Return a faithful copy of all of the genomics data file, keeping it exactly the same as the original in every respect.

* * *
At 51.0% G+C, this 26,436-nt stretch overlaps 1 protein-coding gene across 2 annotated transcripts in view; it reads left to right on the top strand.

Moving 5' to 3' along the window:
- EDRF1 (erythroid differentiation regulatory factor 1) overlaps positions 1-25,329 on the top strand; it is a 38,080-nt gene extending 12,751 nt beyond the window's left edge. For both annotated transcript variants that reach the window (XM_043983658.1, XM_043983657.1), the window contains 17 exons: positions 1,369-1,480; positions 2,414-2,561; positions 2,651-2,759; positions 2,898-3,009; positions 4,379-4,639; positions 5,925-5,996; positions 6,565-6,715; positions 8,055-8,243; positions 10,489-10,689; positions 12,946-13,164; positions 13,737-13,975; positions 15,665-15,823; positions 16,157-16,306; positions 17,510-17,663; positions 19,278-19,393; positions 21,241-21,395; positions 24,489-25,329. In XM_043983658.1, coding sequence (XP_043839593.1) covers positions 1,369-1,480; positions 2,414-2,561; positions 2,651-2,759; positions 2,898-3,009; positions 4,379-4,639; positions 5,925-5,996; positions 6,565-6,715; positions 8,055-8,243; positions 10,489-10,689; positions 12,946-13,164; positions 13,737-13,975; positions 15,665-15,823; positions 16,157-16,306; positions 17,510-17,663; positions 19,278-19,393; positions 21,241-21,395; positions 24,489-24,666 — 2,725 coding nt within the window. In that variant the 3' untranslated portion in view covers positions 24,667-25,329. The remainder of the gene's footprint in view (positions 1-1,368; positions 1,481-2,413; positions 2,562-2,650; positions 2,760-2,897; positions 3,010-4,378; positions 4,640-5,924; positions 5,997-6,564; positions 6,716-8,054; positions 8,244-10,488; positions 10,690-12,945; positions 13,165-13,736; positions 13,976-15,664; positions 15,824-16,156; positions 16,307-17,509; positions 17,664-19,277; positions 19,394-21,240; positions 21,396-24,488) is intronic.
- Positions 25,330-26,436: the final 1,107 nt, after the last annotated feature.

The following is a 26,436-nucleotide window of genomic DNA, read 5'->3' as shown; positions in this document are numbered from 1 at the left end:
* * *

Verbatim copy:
At 51.0% G+C, this 26,436-nt stretch overlaps 1 protein-coding gene across 2 annotated transcripts in view; it reads left to right on the top strand.

Moving 5' to 3' along the window:
- EDRF1 (erythroid differentiation regulatory factor 1) overlaps positions 1-25,329 on the top strand; it is a 38,080-nt gene extending 12,751 nt beyond the window's left edge. For both annotated transcript variants that reach the window (XM_043983658.1, XM_043983657.1), the window contains 17 exons: positions 1,369-1,480; positions 2,414-2,561; positions 2,651-2,759; positions 2,898-3,009; positions 4,379-4,639; positions 5,925-5,996; positions 6,565-6,715; positions 8,055-8,243; positions 10,489-10,689; positions 12,946-13,164; positions 13,737-13,975; positions 15,665-15,823; positions 16,157-16,306; positions 17,510-17,663; positions 19,278-19,393; positions 21,241-21,395; positions 24,489-25,329. In XM_043983658.1, coding sequence (XP_043839593.1) covers positions 1,369-1,480; positions 2,414-2,561; positions 2,651-2,759; positions 2,898-3,009; positions 4,379-4,639; positions 5,925-5,996; positions 6,565-6,715; positions 8,055-8,243; positions 10,489-10,689; positions 12,946-13,164; positions 13,737-13,975; positions 15,665-15,823; positions 16,157-16,306; positions 17,510-17,663; positions 19,278-19,393; positions 21,241-21,395; positions 24,489-24,666 — 2,725 coding nt within the window. In that variant the 3' untranslated portion in view covers positions 24,667-25,329. The remainder of the gene's footprint in view (positions 1-1,368; positions 1,481-2,413; positions 2,562-2,650; positions 2,760-2,897; positions 3,010-4,378; positions 4,640-5,924; positions 5,997-6,564; positions 6,716-8,054; positions 8,244-10,488; positions 10,690-12,945; positions 13,165-13,736; positions 13,976-15,664; positions 15,824-16,156; positions 16,307-17,509; positions 17,664-19,277; positions 19,394-21,240; positions 21,396-24,488) is intronic.
- Positions 25,330-26,436: the final 1,107 nt, after the last annotated feature.

The following is a 26,436-nucleotide window of genomic DNA, read 5'->3' as shown; positions in this document are numbered from 1 at the left end: